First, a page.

Martha T Hinson, M.Ed. Licensed Professional Counselor National Board Certified Counselor Martha T Hinson, M.Ed. Licensed Professional Counselor National Board Certified Counselor General uneasiness to panic attacks and phobias Excessive fears and worries, feelings of restlessness Continual

More information

Dr Steve Moss BSc MSc Phd, Consultant Research Psychologist attached to the Estia Centre, Guys Hospital, London.

Dr Steve Moss BSc MSc Phd, Consultant Research Psychologist attached to the Estia Centre, Guys Hospital, London. INFORMATION SHEET Mental health problems in people with learning disabilities Dr Steve Moss BSc MSc Phd, Consultant Research Psychologist attached to the Estia Centre, Guys Hospital, London. In the whole

More information

HEALTH 4 DEPRESSION, OTHER EMOTIONS, AND HEALTH

HEALTH 4 DEPRESSION, OTHER EMOTIONS, AND HEALTH HEALTH 4 DEPRESSION, OTHER EMOTIONS, AND HEALTH GOALS FOR LEADERS To talk about the connection between certain emotions (anger, anxiety, fear, and sadness and health) To talk about ways to manage feelings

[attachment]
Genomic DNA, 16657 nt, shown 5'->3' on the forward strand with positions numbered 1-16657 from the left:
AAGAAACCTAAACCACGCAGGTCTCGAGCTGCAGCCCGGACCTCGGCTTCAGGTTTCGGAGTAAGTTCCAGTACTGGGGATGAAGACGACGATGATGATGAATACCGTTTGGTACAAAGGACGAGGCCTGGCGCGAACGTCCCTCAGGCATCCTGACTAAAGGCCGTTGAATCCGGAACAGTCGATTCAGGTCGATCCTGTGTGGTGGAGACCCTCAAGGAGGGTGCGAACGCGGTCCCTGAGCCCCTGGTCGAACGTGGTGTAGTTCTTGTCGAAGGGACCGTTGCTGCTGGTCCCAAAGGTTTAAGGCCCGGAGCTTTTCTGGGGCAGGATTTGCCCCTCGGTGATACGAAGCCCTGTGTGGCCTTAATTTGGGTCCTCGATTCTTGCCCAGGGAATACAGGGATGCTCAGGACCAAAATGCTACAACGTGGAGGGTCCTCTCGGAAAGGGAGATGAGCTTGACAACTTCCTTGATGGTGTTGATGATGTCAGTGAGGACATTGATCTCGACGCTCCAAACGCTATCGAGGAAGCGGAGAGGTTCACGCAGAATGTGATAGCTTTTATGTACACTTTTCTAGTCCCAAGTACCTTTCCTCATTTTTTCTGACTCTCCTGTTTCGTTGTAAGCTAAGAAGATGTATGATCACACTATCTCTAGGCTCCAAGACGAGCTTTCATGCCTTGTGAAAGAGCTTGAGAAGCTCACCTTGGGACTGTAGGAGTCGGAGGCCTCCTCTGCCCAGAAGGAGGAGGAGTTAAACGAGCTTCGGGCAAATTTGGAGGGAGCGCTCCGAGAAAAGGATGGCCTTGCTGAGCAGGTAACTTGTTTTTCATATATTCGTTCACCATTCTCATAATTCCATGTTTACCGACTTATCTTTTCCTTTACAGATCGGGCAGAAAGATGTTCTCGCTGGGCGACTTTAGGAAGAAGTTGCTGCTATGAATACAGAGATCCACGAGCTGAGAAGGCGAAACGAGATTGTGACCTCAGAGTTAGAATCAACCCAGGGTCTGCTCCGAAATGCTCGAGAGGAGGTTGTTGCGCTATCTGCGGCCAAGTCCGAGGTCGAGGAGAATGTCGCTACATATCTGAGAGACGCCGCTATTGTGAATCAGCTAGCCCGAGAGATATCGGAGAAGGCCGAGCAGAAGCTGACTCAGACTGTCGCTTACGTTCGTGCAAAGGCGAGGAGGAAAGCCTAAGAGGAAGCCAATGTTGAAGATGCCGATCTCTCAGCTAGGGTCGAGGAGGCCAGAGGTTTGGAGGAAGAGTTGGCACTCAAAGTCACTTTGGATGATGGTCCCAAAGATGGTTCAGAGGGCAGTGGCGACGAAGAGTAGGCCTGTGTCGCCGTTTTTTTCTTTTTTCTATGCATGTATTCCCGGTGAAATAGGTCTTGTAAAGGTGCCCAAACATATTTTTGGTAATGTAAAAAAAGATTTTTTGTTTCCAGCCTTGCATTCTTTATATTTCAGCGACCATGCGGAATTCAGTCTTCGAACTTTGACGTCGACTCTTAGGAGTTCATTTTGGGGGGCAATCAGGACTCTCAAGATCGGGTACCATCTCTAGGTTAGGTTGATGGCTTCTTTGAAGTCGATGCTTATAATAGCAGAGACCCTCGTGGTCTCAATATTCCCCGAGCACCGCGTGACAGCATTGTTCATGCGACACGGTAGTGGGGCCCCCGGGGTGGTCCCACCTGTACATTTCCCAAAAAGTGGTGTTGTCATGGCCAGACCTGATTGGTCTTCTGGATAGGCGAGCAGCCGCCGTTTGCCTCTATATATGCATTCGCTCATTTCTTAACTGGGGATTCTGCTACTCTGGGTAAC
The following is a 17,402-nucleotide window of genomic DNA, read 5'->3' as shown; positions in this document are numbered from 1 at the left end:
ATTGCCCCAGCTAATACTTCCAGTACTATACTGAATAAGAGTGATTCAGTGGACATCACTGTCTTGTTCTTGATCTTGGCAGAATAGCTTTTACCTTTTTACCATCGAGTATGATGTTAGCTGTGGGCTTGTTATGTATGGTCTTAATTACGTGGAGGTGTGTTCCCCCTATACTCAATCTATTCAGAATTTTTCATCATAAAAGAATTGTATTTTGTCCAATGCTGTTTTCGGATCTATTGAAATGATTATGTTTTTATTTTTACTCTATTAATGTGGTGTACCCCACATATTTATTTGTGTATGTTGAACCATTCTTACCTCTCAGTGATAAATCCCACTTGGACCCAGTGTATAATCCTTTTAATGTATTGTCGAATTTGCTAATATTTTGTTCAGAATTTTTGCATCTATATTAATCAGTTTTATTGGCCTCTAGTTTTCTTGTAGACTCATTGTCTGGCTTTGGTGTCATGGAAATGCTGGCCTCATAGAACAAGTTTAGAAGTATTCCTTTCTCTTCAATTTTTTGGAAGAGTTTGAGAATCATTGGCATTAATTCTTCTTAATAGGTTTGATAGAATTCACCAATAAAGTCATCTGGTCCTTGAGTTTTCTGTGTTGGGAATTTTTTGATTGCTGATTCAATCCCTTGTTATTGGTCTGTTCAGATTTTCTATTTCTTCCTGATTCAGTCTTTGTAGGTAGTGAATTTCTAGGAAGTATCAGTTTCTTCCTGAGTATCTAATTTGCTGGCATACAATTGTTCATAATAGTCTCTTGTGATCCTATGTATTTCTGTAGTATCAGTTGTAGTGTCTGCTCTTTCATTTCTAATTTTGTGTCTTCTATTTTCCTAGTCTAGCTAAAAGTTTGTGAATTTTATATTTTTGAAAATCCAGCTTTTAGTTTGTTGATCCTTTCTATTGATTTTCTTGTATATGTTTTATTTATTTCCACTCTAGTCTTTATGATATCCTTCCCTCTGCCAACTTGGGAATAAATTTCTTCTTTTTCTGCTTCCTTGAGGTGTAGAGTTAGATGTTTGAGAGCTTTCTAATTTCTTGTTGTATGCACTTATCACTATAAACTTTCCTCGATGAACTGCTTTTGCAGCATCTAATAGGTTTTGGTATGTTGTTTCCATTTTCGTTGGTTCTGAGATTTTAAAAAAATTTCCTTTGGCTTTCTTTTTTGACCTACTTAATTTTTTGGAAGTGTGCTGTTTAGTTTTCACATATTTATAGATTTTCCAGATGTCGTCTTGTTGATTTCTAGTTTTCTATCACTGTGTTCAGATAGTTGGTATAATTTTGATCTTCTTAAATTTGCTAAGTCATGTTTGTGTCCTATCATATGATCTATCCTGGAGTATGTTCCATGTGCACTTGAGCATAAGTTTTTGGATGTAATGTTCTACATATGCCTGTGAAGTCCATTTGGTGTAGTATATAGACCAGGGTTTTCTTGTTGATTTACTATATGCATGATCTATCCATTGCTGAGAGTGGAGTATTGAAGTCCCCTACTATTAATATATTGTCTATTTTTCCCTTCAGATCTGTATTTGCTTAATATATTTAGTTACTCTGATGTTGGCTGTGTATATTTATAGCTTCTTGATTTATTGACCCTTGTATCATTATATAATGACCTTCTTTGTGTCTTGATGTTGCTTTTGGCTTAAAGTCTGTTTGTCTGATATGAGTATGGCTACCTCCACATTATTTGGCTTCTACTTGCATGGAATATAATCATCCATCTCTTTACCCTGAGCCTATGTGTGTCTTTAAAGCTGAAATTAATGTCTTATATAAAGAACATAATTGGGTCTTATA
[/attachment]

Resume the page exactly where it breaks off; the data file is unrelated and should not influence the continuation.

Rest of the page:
More information

Depression & Multiple Sclerosis. Managing Specific Issues

Depression & Multiple Sclerosis. Managing Specific Issues Depression & Multiple Sclerosis Managing Specific Issues Feeling blue The words depressed and depression are used so casually in everyday conversation that their meaning has become murky. True depression

More information

For Mental Health and Human Services Workers in Major Disasters

For Mental Health and Human Services Workers in Major Disasters Page 1 of 5 Home Programs Mental Health Topics Newsroom Publications Resources This Site Search For Mental Health and Human Services Workers in Major Disasters POTENTIAL RISK GROUPS Online Publications

More information

Licensing Exam Practice Questions

Licensing Exam Practice Questions Licensing Exam Practice Questions Everyone has a different study style but the best way to study for this exam is to test your self on the art of the multiple choice question. The exam will have 170 multiple

More information

Mental Health Ombudsman Training Manual. Advocacy and the Adult Home Resident. Module V: Substance Abuse and Common Mental Health Disorders